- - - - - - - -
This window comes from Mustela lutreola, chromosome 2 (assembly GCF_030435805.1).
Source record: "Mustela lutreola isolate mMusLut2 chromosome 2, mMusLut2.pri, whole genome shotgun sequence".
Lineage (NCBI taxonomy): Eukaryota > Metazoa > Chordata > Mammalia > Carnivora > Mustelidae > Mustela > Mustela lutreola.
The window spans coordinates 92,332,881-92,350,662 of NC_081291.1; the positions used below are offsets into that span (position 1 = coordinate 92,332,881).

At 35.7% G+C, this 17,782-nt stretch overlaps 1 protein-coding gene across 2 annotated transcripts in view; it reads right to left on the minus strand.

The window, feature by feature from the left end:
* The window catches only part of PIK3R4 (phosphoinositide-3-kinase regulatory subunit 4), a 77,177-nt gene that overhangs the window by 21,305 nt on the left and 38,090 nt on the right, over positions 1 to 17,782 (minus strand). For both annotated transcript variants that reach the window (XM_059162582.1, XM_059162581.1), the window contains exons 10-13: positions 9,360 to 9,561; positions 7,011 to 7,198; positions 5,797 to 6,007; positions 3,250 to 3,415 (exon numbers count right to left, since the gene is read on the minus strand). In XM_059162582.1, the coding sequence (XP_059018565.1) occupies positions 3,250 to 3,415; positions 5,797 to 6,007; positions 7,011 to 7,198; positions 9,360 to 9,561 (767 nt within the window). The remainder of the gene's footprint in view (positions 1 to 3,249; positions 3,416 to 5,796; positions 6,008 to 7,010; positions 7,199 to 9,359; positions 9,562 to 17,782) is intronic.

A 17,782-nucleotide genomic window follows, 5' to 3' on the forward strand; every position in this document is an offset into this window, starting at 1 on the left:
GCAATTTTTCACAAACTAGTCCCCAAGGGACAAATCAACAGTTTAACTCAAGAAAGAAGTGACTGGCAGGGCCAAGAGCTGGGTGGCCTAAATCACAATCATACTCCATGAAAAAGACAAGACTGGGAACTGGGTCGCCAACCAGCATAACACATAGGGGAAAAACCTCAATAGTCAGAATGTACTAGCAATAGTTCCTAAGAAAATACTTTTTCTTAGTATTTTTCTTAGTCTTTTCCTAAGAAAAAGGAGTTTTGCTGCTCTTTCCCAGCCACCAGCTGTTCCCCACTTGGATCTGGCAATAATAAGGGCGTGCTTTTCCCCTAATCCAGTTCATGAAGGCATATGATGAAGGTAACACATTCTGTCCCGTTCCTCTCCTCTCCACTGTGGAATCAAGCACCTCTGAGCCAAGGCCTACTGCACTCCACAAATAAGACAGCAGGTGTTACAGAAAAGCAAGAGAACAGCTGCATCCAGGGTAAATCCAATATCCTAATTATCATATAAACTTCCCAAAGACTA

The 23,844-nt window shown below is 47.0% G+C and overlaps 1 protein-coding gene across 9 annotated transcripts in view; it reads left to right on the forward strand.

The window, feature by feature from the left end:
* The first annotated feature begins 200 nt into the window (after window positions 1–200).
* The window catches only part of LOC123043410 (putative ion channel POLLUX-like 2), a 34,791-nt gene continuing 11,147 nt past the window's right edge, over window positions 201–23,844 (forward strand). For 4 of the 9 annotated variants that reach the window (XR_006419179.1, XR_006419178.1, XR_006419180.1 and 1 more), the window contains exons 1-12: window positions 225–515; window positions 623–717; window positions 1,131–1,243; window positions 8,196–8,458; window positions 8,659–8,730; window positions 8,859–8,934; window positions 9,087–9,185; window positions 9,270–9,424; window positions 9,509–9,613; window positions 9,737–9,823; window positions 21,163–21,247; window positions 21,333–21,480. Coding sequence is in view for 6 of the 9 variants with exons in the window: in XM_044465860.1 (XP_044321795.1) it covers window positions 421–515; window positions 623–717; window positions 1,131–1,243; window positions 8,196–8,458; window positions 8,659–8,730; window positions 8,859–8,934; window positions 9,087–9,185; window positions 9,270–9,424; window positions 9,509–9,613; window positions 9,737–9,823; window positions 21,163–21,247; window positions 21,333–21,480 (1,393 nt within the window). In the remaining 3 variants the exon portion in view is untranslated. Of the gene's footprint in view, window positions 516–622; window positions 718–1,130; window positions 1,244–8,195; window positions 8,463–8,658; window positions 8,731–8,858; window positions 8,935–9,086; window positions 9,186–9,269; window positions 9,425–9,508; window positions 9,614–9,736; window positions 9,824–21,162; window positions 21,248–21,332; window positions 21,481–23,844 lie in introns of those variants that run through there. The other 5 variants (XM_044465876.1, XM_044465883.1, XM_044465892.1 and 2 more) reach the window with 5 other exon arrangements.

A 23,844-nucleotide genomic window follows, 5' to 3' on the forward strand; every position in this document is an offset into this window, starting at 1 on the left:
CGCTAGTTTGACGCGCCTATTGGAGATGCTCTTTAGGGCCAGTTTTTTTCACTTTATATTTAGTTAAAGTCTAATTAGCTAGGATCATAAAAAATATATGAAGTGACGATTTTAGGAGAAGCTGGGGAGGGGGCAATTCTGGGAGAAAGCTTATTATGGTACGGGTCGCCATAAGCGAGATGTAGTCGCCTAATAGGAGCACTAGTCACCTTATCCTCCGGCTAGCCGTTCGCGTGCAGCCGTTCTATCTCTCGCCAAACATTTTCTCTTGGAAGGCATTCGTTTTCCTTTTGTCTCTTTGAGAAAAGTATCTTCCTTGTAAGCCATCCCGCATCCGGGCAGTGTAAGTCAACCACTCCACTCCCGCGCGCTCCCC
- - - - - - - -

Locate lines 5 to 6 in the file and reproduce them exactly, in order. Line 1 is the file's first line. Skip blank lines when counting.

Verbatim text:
At 35.7% G+C, this 17,782-nt stretch overlaps 1 protein-coding gene across 2 annotated transcripts in view; it reads right to left on the minus strand.

The window, feature by feature from the left end: